Small innovations such as AirStrip OB aim for major breakthroughs in contexts of extreme adversity. They are not designed simply to make incremental change and are proving to be part of a broad global trend. We now have, for example, cheap and space-efficient sachet packaging of consumer goods in developing markets; microfinance or software-as-a-service to fit limited business budgets; smartphone apps and Twitter for mobile consumers with fragmented attention capacity; and frugally engineered products (from vehicles to appliances to health care items) that ensure affordability and access in the fastest-growing markets, which still face much adversity.
Opportunity 4: Think Platform, Not Just Product
In general, the underlying factors that constrain one situation of adversity also constrain others. This offers an opportunity to invest in a meta-solution that can address several unmet needs simultaneously, either in multiple market segments or various product markets. The multifaceted character of the opportunity also hedges the entrepreneur’s risk and helps the venture grow beyond the initial point of entry. Clearly, entrepreneurs can expect varying levels of success, but the broader the venture’s reach is, the greater the value to be unlocked. The profit potential comes from the capacity to enhance the business model at three possible leverage points: customer value, cost management, and growth-vector creation.
Fred Khosravi and Amar Sawhney are an excellent example of a team who thought creatively about platform. Described by In Vivo as the “dynamic device development duo,” these biomedical entrepreneurs banded together to create Incept. They wanted the company to have no physical offices, only two or three employees, and an annual budget of less than $1 million. But Incept was a powerhouse. It held the rights to a “secret sauce” that would be responsible for nine start-ups in 11 years (none of them failed). Of the three spin-offs from these companies, the first, Confluent Surgical, was sold to Covidien for $245 million. The sauce was hydrogel, a harmless and highly versatile biodegradeable polymer.
Sawhney, the inventor of hydrogel technology, foresaw many applications, each solving a dilemma for physicians who performed complex or minimally invasive surgeries in medical specialties as varied as cardiology, gynecology, neurology, and ophthalmology. Current uses now include sealing organs and other parts of the anatomy (such as the lungs, brain, spinal cord, and blood vessels) that are at risk for leakage during surgery. Hydrogels can also be used to separate a damaged organ from an adjacent organ in order to avoid interference with healing.
The duo had clearly tapped into an opportunity with long-term potential for improving surgical procedures. Hydrogel technology was a true platform that could be applied to many parts of the human anatomy and, therefore, in multiple surgical “markets.” Ordinarily, venture capitalists and acquiring companies invest in a business whose core technologies are bundled with the products they sell in specific markets. Sawhney and Khosravi resisted convention, however, and focused on keeping the platform—and a stream of applications to address multiple problems—alive. They knew that bundling the hydrogel technology with its application could allow an acquiring company to own it, apply it only in a narrow market segment, and not use its full potential. Instead, they organized Incept so that it would own the patents on the hydrogel technology and license them to independent spin-off companies that Incept would incubate. It was a novel risk-management plan: an entire portfolio of application spin-offs targeting different markets but centered on a common core technology.
The notion of platforms need not be limited, though, to technologies and processes. Consider the case of the performance act Blue Man Group. As artists, they found the 1980s to be a particularly depressing decade. In New York City’s Central Park in 1988, they performed “Funeral for the ’80s,” during which they buried a Rambo doll and a piece of the Berlin Wall. For two decades since that unique debut, they have drummed, splashed paint, caught gumballs with their teeth, and smothered their audiences in toilet paper. The formula for the act was nothing short of a creative mission. Now that they are older and have children, the members of the group have turned their creative attention to another institution they find depressing: primary school education. They founded an alternative elementary school, called the Blue School, predicated on the same mission-driven platform as that of their original entertainment business: “to inspire creativity and connect people with their primal exuberance.”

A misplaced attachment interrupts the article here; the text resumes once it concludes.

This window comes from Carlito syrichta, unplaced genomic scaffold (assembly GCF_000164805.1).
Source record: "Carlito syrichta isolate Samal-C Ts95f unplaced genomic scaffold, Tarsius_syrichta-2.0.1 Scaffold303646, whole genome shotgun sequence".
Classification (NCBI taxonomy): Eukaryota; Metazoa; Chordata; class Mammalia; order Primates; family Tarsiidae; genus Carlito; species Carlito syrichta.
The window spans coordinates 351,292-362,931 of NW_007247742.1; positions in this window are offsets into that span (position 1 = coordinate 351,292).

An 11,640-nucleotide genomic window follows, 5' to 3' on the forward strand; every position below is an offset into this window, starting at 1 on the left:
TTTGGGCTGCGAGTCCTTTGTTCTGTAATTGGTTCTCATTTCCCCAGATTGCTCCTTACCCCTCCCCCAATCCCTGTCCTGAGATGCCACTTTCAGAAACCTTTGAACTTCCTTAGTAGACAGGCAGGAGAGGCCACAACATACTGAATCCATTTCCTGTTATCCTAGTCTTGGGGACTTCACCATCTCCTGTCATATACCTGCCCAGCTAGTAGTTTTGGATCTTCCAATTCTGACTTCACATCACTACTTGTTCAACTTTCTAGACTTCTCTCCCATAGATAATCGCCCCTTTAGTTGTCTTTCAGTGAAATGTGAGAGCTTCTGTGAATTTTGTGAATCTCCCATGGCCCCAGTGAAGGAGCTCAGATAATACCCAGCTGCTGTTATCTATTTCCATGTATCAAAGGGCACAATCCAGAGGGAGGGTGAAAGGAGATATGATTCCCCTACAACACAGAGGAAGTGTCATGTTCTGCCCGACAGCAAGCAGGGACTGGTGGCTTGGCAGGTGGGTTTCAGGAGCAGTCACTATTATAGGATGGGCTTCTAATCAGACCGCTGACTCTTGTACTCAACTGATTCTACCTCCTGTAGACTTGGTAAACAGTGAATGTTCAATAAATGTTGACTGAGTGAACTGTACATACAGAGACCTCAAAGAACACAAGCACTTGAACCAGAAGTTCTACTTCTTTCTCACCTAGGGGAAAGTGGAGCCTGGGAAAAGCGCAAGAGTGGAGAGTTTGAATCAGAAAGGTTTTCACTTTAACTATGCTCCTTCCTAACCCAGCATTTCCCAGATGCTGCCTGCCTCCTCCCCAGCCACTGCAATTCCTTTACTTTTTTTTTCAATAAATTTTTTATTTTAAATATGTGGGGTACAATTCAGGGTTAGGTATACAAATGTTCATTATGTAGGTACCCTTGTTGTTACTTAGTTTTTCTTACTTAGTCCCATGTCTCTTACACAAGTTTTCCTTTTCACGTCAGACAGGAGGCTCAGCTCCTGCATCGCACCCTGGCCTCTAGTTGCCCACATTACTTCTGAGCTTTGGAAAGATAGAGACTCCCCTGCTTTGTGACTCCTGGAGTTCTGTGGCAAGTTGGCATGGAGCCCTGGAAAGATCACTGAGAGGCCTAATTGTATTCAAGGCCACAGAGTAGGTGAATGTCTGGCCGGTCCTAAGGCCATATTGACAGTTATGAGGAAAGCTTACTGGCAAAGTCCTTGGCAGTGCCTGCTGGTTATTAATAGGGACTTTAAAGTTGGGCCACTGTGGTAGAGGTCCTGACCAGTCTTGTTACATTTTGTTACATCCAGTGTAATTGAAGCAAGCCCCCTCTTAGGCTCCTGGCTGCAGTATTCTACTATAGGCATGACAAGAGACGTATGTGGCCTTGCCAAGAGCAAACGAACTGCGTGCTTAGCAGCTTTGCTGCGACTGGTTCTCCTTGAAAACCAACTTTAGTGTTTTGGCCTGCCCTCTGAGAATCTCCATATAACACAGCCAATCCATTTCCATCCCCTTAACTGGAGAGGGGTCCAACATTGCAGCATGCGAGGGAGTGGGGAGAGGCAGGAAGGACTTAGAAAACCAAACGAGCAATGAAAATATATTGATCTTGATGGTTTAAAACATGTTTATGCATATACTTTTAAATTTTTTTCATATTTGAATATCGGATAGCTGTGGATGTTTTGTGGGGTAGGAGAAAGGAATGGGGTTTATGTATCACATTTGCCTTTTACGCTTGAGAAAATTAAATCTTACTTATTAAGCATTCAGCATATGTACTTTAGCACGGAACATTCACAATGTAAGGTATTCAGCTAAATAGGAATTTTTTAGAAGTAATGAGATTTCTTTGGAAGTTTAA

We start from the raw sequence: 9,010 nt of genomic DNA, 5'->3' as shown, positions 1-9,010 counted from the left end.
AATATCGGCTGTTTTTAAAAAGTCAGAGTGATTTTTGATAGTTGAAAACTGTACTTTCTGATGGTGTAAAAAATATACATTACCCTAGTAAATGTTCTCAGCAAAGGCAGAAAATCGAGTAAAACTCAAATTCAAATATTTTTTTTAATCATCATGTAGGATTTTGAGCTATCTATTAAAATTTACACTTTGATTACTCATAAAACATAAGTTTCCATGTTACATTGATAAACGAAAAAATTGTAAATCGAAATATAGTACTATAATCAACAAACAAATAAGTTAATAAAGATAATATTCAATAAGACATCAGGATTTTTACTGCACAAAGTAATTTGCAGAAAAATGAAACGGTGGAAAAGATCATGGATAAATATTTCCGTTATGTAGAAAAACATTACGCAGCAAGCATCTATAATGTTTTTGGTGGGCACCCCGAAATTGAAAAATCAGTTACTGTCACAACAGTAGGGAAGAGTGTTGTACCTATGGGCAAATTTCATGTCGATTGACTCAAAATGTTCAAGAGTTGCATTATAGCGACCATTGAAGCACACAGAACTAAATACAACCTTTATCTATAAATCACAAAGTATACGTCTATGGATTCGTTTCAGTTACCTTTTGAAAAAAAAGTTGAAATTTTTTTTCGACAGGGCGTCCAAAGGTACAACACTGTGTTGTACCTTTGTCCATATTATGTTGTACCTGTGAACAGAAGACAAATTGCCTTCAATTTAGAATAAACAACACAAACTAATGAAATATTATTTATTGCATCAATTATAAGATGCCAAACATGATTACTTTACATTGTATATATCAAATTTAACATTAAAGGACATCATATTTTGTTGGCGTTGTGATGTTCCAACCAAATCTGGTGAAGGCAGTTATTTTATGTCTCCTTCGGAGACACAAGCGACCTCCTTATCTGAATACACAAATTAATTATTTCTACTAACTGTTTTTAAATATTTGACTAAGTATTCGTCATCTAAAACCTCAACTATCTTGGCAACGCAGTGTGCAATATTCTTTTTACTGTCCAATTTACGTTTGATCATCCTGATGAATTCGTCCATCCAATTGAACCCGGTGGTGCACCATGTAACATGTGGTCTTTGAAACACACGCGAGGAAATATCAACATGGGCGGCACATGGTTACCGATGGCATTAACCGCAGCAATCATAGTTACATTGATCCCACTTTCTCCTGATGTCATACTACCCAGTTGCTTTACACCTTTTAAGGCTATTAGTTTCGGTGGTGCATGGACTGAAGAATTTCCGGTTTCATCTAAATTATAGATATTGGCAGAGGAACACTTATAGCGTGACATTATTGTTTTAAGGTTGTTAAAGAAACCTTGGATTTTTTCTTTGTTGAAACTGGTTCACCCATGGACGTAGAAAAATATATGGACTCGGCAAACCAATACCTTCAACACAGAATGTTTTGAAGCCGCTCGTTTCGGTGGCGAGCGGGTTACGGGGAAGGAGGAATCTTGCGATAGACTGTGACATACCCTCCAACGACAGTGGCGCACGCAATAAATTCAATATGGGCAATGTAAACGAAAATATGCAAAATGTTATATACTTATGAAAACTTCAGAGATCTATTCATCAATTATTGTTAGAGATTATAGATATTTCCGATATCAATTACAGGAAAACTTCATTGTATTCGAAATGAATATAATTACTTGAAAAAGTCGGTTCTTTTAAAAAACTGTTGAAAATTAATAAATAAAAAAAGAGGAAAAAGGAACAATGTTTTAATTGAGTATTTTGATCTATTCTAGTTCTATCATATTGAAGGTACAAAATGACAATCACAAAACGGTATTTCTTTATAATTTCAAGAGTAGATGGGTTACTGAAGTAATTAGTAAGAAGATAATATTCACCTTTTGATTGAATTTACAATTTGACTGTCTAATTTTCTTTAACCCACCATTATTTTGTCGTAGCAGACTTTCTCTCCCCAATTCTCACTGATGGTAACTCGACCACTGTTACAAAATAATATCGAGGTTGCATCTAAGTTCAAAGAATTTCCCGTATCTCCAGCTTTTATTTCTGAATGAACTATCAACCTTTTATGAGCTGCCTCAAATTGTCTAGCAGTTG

A New Twist on Adverse Selection
To ground your thinking about the benefits that adversity can offer, go back to Michael E. Porter in The Competitive Advantage of Nations: “Competitive advantage emerges from pressure, challenge, and adversity, rarely from an easy life.” Necessity, coupled with four key opportunities, can indeed be the mother of some serious inventions.
During the 20th century, many breakthroughs took us to uncharted and unimagined territory. But now we are discovering their unintended consequences: unbalanced growth and self-limiting orthodoxies, which may well be the predominant features of the decades ahead. For example, the once-booming high-tech and auto industries are now in search of radically new business models to avoid obsolescence. Widespread discovery and use of nonrenewable resources are revealing their true environmental and geopolitical consequences. Health care innovations bred unsustainable cost structures, demographic imbalances, and limitations in pharmaceutical and health care delivery. Globalization has created myriad challenges of rapid growth in unevenly developed economies (such as Brazil, China, and India) and the potential that regional crises will spread throughout the world. And financial innovations led to uncontrolled speculative bubbles in some sectors. In the past few years alone, we have experienced some of the effects, including the Great Recession and its still-uncertain recovery, an unprecedented crisis with the euro, and the largest accidental oil spill in history. Clearly, the “new normal” is not short on adversity.
None of this will weaken entrepreneurship and innovation. The “new abnormals”—the entrepreneurs who survive—will be those who harness the competitive advantage of adversity. The present century holds a treasure trove of bottlenecks, constraints, and other major difficulties that will be with us for a long time. It would be a shame if—as entrepreneurs, managers, and investors—we were to let such an abundance of serious crises go to waste.
Bhaskar Chakravorti is a partner at McKinsey & Company and a distinguished scholar at MIT’s Legatum Center for Development and Entrepreneurship. He recently joined the faculty of Harvard Business School.